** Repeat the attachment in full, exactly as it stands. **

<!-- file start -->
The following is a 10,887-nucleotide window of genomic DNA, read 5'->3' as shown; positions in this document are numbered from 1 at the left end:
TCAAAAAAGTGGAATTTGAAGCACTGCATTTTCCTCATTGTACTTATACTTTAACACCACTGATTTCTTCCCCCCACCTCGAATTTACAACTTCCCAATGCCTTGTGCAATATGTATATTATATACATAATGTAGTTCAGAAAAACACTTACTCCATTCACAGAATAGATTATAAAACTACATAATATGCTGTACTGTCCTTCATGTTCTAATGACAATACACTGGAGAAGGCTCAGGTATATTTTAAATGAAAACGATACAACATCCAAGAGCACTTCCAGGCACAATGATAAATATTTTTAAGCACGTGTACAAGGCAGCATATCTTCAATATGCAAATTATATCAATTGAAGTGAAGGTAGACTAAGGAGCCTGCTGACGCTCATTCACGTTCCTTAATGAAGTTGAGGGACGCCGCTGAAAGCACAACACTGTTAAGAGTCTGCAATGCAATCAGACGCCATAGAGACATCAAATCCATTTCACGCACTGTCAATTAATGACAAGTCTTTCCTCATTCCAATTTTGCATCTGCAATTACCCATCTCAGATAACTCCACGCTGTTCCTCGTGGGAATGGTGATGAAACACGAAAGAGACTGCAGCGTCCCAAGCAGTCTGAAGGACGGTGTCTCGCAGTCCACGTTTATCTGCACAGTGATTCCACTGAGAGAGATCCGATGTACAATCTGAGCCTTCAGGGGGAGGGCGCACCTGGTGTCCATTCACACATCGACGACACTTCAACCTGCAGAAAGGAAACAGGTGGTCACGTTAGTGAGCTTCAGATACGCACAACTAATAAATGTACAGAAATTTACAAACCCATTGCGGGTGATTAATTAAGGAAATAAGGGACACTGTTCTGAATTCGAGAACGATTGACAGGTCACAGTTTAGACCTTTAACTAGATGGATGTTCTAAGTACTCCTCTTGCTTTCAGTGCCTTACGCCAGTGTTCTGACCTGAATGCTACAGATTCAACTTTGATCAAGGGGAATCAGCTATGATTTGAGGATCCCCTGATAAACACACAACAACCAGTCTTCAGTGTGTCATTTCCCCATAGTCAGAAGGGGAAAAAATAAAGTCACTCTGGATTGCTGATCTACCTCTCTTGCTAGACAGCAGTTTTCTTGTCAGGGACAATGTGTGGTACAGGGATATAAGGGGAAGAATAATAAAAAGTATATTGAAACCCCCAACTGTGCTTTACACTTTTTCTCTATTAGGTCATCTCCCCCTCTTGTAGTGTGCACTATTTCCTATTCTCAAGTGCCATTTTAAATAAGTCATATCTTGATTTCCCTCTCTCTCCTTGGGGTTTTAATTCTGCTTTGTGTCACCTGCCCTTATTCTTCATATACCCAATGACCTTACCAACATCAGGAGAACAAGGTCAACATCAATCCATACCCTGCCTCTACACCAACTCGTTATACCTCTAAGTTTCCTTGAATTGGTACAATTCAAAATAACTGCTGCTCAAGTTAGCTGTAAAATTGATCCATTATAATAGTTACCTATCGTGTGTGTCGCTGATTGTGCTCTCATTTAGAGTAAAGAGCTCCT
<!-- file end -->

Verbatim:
The following is a 10,887-nucleotide window of genomic DNA, read 5'->3' as shown; positions in this document are numbered from 1 at the left end:
TCAAAAAAGTGGAATTTGAAGCACTGCATTTTCCTCATTGTACTTATACTTTAACACCACTGATTTCTTCCCCCCACCTCGAATTTACAACTTCCCAATGCCTTGTGCAATATGTATATTATATACATAATGTAGTTCAGAAAAACACTTACTCCATTCACAGAATAGATTATAAAACTACATAATATGCTGTACTGTCCTTCATGTTCTAATGACAATACACTGGAGAAGGCTCAGGTATATTTTAAATGAAAACGATACAACATCCAAGAGCACTTCCAGGCACAATGATAAATATTTTTAAGCACGTGTACAAGGCAGCATATCTTCAATATGCAAATTATATCAATTGAAGTGAAGGTAGACTAAGGAGCCTGCTGACGCTCATTCACGTTCCTTAATGAAGTTGAGGGACGCCGCTGAAAGCACAACACTGTTAAGAGTCTGCAATGCAATCAGACGCCATAGAGACATCAAATCCATTTCACGCACTGTCAATTAATGACAAGTCTTTCCTCATTCCAATTTTGCATCTGCAATTACCCATCTCAGATAACTCCACGCTGTTCCTCGTGGGAATGGTGATGAAACACGAAAGAGACTGCAGCGTCCCAAGCAGTCTGAAGGACGGTGTCTCGCAGTCCACGTTTATCTGCACAGTGATTCCACTGAGAGAGATCCGATGTACAATCTGAGCCTTCAGGGGGAGGGCGCACCTGGTGTCCATTCACACATCGACGACACTTCAACCTGCAGAAAGGAAACAGGTGGTCACGTTAGTGAGCTTCAGATACGCACAACTAATAAATGTACAGAAATTTACAAACCCATTGCGGGTGATTAATTAAGGAAATAAGGGACACTGTTCTGAATTCGAGAACGATTGACAGGTCACAGTTTAGACCTTTAACTAGATGGATGTTCTAAGTACTCCTCTTGCTTTCAGTGCCTTACGCCAGTGTTCTGACCTGAATGCTACAGATTCAACTTTGATCAAGGGGAATCAGCTATGATTTGAGGATCCCCTGATAAACACACAACAACCAGTCTTCAGTGTGTCATTTCCCCATAGTCAGAAGGGGAAAAAATAAAGTCACTCTGGATTGCTGATCTACCTCTCTTGCTAGACAGCAGTTTTCTTGTCAGGGACAATGTGTGGTACAGGGATATAAGGGGAAGAATAATAAAAAGTATATTGAAACCCCCAACTGTGCTTTACACTTTTTCTCTATTAGGTCATCTCCCCCTCTTGTAGTGTGCACTATTTCCTATTCTCAAGTGCCATTTTAAATAAGTCATATCTTGATTTCCCTCTCTCTCCTTGGGGTTTTAATTCTGCTTTGTGTCACCTGCCCTTATTCTTCATATACCCAATGACCTTACCAACATCAGGAGAACAAGGTCAACATCAATCCATACCCTGCCTCTACACCAACTCGTTATACCTCTAAGTTTCCTTGAATTGGTACAATTCAAAATAACTGCTGCTCAAGTTAGCTGTAAAATTGATCCATTATAATAGTTACCTATCGTGTGTGTCGCTGATTGTGCTCTCATTTAGAGTAAAGAGCTCCT